Image: President-elect Barack Obama
Charles Dharapak  /  AP
President-elect Barack Obama leaves a friend's home after a visit in Chicago, Saturday.
updated 11/23/2008 6:38:31 PM ET 2008-11-23T23:38:31

Barack Obama told Afghanistan's leader that he will dedicate more U.S. aid and military power to this region's fight against extremists groups once he takes office, the Afghan presidential office said Sunday

The telephone conversation between Obama and President Hamid Karzai on Saturday was the first reported contact between the two, although Obama spoke to at least 15 other world leaders in the three days after winning election.

A senior Afghan official dismissed the idea that anything should be read into the delay, calling Obama a "busy man."

"I think it was purely a logistical issue, nothing of political significance," said the adviser, who agreed to discuss the phone call only if not quoted by name because he wasn't authorized to talk about it.

No comment from Karzai
Karzai's spokesman did not respond to requests for comment. A call to an Obama spokesperson was not immediately returned Sunday.

The leadership change from President George W. Bush could present Karzai with new challenges in his relationship with the U.S. Obama has chided Karzai and his government in the past, saying it had "not gotten out of the bunker" and helped to organize the country or its political and security institutions.

The United States has some 32,000 soldiers in Afghanistan, a number that will be increased by thousands next year. The current NATO commander, U.S. Gen. David McKiernan, has requested an additional 20,000 troops.

Fighting terrorism and the insurgency "in Afghanistan, the region and the world is a top priority," Karzai's office quoted Obama as saying.

"The region" is commonly used by Afghan officials to refer to neighboring Pakistan, where Karzai and Bush administration officials have longed complained that Taliban and al-Qaida militants have bases to support their attacks in Afghanistan.

Testy relations with Pakistan
Obama's reported pledge to step up military help likely pleased Karzai, whose relations with Pakistan are testy because of his accusations that the Pakistani intelligence service supports the Taliban in bombings in Afghanistan. Pakistan's government flatly denies the charge.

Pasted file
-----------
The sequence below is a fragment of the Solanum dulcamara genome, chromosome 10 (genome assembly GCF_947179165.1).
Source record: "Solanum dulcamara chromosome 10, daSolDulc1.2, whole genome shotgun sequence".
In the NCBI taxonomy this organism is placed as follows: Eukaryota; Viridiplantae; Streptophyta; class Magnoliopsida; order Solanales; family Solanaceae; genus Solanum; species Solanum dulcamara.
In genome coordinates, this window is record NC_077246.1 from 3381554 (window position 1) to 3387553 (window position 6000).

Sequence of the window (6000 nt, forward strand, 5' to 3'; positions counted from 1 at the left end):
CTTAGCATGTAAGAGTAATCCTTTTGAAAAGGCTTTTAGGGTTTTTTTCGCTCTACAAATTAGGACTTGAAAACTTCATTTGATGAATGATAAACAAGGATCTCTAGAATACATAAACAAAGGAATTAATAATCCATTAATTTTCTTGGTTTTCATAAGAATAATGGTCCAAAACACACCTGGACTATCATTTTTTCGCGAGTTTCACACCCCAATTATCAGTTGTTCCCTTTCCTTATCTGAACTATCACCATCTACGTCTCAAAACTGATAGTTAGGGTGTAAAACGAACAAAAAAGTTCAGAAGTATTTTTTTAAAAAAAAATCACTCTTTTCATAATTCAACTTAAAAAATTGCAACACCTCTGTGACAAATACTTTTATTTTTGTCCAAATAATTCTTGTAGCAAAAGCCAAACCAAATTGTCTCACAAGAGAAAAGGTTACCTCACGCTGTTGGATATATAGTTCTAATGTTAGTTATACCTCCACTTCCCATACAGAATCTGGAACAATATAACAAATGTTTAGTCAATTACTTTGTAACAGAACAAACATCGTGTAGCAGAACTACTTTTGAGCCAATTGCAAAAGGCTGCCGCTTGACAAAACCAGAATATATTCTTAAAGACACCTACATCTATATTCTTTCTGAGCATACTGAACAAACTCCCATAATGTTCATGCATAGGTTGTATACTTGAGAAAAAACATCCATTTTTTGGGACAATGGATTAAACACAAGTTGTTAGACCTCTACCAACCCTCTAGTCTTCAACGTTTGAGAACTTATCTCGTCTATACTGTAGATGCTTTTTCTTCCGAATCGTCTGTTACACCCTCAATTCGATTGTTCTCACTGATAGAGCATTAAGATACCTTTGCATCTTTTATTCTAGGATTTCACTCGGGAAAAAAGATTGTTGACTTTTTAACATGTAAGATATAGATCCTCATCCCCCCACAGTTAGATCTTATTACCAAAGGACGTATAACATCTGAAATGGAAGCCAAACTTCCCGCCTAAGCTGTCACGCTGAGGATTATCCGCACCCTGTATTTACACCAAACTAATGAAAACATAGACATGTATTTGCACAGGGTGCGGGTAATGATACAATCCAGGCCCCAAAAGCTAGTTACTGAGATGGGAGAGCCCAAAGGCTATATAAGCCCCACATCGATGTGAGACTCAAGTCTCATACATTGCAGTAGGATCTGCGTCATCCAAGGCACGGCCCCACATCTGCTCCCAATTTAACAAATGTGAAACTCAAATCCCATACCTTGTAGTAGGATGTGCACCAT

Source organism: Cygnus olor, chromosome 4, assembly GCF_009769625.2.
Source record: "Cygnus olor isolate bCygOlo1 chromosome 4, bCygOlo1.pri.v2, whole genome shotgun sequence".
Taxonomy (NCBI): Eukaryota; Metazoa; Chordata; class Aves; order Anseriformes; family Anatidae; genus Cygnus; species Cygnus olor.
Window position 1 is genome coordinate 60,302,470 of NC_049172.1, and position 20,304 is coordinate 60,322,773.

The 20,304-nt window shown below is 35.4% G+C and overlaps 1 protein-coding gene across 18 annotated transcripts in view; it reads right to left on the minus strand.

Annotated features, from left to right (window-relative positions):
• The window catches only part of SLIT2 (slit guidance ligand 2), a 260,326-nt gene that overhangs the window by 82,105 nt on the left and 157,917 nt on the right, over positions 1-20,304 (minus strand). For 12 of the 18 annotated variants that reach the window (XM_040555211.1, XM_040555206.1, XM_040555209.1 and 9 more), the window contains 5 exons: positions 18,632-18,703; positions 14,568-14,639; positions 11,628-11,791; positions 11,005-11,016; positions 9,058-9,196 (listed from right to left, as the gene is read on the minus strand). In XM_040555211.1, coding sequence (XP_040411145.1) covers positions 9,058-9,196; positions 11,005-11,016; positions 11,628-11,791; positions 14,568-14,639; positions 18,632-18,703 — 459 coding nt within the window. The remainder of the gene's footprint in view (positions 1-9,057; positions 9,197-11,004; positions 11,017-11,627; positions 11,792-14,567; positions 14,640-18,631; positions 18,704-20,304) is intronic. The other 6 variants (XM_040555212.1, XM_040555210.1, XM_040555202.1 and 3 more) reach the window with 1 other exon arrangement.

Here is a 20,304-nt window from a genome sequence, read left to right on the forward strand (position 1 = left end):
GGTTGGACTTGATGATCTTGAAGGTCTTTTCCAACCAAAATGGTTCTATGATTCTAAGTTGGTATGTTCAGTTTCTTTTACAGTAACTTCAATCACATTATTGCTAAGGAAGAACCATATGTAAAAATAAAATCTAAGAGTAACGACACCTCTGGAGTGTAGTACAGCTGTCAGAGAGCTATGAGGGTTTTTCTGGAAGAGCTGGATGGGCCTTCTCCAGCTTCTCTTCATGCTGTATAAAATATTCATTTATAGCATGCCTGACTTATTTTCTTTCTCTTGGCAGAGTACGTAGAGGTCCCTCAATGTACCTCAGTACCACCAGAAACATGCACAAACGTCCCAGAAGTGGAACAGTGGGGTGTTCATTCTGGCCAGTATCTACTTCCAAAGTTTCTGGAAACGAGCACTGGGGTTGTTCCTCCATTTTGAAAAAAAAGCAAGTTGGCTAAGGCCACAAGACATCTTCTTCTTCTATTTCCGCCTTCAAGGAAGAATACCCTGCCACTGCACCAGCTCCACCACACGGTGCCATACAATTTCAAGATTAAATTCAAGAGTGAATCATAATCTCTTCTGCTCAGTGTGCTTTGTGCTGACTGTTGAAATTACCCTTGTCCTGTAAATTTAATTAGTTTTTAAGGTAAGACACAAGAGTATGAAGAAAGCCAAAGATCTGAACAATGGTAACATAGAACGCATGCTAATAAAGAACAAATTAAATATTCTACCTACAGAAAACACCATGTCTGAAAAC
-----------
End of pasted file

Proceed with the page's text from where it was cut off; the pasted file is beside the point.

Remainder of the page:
Obama also has expressed frustration with Pakistan over its failure to quell Islamic militants on its territory. During the presidential campaign, he said, "If Pakistan cannot or will not act, we will take out high-level terrorist targets like (Osama) bin Laden if we have them in our sights."

Last week, American troops fired artillery at insurgents attacking their position from inside Pakistan's volatile tribal region, and since mid-August U.S. forces are suspected of using drone aircraft to launch at least 20 missile at targets on Pakistani territory, killing dozens of alleged extremists while angering the Pakistani government.

Still, over the past month, NATO and Pakistani forces have been cooperating in Operation Lion Heart — a series of complementary operations that involve the Pakistani army and its paramilitary Frontier Corps on one side of the border and NATO on the Afghan side.

The top spokesman for the NATO-led force in Afghanistan, Brig. Gen. Richard Blanchette, said Sunday that cooperation among Afghan, NATO and Pakistani troops is "the best it has ever been."

"You finally have those who are really conducting the operations, the soldiers who know exactly where on the other side the operations are happening, so you can have a movement which you could compare to the movement of a hammer and an anvil," Blanchette said.

French official expresses doubt
French Foreign Minister Bernard Kouchner said in remarks televised Sunday that he has doubts about Obama's plans to fight Islamic militants in Afghanistan. He said an increase in troop numbers would only work "in precise areas with a precise task."

Kouchner said France believes military power alone won't stabilize the situation in Afghanistan, and that international troops should help the Afghan people "take matters into their own hands."

Karzai faces his own election challenge next year and will need the support of the new U.S. administration to help keep his standing with Afghan voters increasingly tired of government corruption and worsening violence seven years into the war against the Taliban.

One of the leaders of Afghanistan's opposition parties, former president Burhanuddin Rabbani, said Sunday that his National Front party is demanding that the election be held no later than May, as stipulated in the country's constitution.

The date of the election has not yet been announced, but officials with the election commission contend the ballot cannot take place before August or September because of weather concerns and logistics. The U.N. is now helping to register Afghan voters based on that timetable.

Copyright 2008 The Associated Press. All rights reserved. This material may not be published, broadcast, rewritten or redistributed.

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